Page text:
And I have no idea why he shrieks. None. I’ve tried figuring it out. I’ve tried looking for common elements. I’ve tried everything I can think of. I’m definitely open to suggestions. (None of mine fecal smear. Thank goodness. I don’t know if I could handle it. Well, of course I could, but I”m sure glad I don’t have to.)

        • Luna: “And I have no idea why he shrieks. None. I’ve tried figuring it out. I’ve tried looking for common elements. I’ve tried everything I can think of. I’m definitely open to suggestions.”

          Maybe there’s something in the environment bringing up an association from the past? A trauma? There’s a suggestion. Look for what it is in the environment first. Look for the source.

          I know it’s tough working with what you got and for that I sympathise with your position, even though I’m not a parent myself.

          “I meant more like I didn’t want to force them to try to think the way I do. Definitely they need support in it. What they don’t need is ABA style “training” to force them to act normal.”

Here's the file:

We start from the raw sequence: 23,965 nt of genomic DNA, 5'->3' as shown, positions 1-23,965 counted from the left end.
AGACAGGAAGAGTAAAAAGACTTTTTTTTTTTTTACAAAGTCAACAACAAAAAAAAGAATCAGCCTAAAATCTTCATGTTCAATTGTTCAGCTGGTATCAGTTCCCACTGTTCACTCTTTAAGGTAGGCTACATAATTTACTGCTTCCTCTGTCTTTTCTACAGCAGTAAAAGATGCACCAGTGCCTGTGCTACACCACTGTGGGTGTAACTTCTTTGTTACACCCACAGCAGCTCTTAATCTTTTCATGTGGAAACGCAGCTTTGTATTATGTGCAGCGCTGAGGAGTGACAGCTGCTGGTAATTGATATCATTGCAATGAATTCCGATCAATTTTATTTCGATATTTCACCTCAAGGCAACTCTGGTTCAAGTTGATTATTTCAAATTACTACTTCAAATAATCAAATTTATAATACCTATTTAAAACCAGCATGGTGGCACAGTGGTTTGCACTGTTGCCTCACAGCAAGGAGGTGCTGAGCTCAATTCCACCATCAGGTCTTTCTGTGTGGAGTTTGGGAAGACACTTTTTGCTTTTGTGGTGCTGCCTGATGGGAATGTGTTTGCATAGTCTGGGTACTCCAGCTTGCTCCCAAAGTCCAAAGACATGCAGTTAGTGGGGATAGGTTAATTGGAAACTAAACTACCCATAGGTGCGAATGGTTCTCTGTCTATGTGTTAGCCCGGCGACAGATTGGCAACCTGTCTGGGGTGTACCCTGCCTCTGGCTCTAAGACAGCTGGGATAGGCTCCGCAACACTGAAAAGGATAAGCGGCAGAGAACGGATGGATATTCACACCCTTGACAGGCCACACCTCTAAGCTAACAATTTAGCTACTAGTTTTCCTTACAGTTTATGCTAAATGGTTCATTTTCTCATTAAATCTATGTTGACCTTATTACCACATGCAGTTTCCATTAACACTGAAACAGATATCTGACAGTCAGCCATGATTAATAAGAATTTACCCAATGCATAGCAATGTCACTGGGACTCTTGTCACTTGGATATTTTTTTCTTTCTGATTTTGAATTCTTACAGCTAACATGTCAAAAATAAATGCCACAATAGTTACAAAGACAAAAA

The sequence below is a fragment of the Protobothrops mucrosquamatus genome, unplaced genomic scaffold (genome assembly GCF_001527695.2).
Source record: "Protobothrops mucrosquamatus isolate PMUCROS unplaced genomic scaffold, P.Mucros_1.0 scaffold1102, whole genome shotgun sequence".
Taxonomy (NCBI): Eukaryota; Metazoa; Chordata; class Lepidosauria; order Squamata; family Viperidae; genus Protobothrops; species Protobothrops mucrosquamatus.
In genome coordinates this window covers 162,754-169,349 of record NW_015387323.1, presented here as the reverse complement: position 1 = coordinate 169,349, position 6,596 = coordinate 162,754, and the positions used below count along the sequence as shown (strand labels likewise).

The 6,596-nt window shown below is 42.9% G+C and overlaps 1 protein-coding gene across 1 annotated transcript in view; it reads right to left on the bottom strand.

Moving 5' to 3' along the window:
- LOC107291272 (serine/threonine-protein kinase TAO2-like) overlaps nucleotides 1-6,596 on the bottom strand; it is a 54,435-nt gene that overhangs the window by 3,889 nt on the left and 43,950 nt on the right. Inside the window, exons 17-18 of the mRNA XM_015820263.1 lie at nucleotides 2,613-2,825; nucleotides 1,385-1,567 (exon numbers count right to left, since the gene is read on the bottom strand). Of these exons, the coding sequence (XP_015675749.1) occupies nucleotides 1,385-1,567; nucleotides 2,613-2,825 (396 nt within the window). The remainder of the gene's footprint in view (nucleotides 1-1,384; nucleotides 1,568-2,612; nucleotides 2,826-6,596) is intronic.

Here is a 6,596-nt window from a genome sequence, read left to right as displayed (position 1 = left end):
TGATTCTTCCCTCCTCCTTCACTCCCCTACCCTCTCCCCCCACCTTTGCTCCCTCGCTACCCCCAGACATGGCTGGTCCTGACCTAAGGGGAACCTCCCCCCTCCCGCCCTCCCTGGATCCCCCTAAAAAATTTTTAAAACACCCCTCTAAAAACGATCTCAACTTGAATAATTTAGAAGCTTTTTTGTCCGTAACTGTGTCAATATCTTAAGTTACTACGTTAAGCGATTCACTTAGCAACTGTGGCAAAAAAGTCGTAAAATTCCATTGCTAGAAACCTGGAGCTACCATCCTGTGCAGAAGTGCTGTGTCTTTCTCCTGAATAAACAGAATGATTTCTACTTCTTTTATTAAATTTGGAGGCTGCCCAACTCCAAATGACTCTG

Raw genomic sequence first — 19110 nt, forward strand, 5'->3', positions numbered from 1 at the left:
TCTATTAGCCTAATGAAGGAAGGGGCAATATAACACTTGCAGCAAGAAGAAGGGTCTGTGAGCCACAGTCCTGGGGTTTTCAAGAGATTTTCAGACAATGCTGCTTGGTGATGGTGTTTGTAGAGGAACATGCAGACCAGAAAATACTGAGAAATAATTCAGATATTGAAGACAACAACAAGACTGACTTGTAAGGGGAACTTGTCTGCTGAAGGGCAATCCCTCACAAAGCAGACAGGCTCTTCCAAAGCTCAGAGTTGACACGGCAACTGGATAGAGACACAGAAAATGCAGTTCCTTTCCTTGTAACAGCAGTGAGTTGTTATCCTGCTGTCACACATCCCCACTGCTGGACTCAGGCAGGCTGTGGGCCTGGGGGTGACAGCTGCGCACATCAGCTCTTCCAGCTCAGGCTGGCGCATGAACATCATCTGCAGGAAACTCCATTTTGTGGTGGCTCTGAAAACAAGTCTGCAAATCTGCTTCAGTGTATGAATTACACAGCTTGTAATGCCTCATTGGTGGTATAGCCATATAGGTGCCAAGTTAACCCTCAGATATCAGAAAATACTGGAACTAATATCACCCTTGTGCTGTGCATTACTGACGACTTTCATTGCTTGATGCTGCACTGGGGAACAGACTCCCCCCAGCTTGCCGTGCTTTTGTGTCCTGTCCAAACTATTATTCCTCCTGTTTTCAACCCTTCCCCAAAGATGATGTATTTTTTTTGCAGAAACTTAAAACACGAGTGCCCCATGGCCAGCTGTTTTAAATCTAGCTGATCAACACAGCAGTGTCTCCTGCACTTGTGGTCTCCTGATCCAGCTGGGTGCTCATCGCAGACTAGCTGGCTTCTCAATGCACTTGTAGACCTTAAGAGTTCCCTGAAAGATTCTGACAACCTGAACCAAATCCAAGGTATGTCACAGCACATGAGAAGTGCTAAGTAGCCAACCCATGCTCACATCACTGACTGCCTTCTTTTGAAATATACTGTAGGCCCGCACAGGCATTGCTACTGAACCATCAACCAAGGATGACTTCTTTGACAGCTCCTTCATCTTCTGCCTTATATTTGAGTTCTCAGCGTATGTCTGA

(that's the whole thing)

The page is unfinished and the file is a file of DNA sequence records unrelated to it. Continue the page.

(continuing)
I was thinking more along the lines of just validating and supporting their processing system. I agree and don’t think ABA Style “Training” helps either. It only makes them even more dependant on a rote style of learning and unable to think for themselves. So yeah, we see eye to eye on that.

    • Luna: “I’m very very tired of being attacked on this issue.”

      When did I attack you? Aside from asking questions and stating my opinions in my response. Unless others were attacking you on the issue. But believe when I say it, I’m not those “Others” you’re referring too.

      • Luna, I just want to ammend regarding the fecal smearing thing. I’m not implying that your kids do that. Merely asking the same question: Why does an autistic child smear his feces? Where does the association come from?

      • You didn’t. I wasn’t referring to you. This is the first we’ve had any interaction. It’s the topic in general all over the web. It seems to be such a hot button issue that it brings out the fangs and claws almost immediately whenever anyone tries to have a conversation about it that isn’t just, “OH YES! You are totally right about everything!”. :)

  5. Petri Kelottijärvi says:

    I guess any processing system will do the garbage in – garbage out thing. I also often compare AST – NT to, say Volvo – SAAB (ignition key in different places (yeah, I’m in Sweden), both get you where you want but in slightly different ways) or Windows – MacOS.